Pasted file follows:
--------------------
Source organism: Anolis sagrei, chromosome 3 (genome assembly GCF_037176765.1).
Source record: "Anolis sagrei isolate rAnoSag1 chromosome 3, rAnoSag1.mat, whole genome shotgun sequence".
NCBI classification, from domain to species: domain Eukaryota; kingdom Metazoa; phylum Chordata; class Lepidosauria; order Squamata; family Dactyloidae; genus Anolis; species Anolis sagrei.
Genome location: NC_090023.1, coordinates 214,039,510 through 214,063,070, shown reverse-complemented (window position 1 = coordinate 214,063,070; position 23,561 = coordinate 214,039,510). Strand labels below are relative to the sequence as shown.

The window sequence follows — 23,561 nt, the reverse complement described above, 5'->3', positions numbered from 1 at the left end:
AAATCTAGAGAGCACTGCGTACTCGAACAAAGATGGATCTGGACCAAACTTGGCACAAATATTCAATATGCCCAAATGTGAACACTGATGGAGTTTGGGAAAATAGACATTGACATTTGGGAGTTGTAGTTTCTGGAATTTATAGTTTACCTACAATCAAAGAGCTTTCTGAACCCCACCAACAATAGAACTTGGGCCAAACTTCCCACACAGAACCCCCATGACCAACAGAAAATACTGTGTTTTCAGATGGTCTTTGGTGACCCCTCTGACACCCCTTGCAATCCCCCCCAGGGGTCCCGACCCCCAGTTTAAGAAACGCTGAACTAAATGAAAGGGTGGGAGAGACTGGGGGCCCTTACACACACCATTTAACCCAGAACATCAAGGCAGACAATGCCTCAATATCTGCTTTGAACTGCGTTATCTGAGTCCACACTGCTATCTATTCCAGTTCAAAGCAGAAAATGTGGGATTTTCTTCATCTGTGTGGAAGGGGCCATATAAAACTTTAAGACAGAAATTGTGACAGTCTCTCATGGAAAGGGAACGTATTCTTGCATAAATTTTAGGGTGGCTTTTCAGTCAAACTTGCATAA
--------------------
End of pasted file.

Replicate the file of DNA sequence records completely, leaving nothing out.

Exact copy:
Source organism: Anolis sagrei, chromosome 3 (genome assembly GCF_037176765.1).
Source record: "Anolis sagrei isolate rAnoSag1 chromosome 3, rAnoSag1.mat, whole genome shotgun sequence".
NCBI classification, from domain to species: domain Eukaryota; kingdom Metazoa; phylum Chordata; class Lepidosauria; order Squamata; family Dactyloidae; genus Anolis; species Anolis sagrei.
Genome location: NC_090023.1, coordinates 214,039,510 through 214,063,070, shown reverse-complemented (window position 1 = coordinate 214,063,070; position 23,561 = coordinate 214,039,510). Strand labels below are relative to the sequence as shown.

The window sequence follows — 23,561 nt, the reverse complement described above, 5'->3', positions numbered from 1 at the left end:
AAATCTAGAGAGCACTGCGTACTCGAACAAAGATGGATCTGGACCAAACTTGGCACAAATATTCAATATGCCCAAATGTGAACACTGATGGAGTTTGGGAAAATAGACATTGACATTTGGGAGTTGTAGTTTCTGGAATTTATAGTTTACCTACAATCAAAGAGCTTTCTGAACCCCACCAACAATAGAACTTGGGCCAAACTTCCCACACAGAACCCCCATGACCAACAGAAAATACTGTGTTTTCAGATGGTCTTTGGTGACCCCTCTGACACCCCTTGCAATCCCCCCCAGGGGTCCCGACCCCCAGTTTAAGAAACGCTGAACTAAATGAAAGGGTGGGAGAGACTGGGGGCCCTTACACACACCATTTAACCCAGAACATCAAGGCAGACAATGCCTCAATATCTGCTTTGAACTGCGTTATCTGAGTCCACACTGCTATCTATTCCAGTTCAAAGCAGAAAATGTGGGATTTTCTTCATCTGTGTGGAAGGGGCCATATAAAACTTTAAGACAGAAATTGTGACAGTCTCTCATGGAAAGGGAACGTATTCTTGCATAAATTTTAGGGTGGCTTTTCAGTCAAACTTGCATAA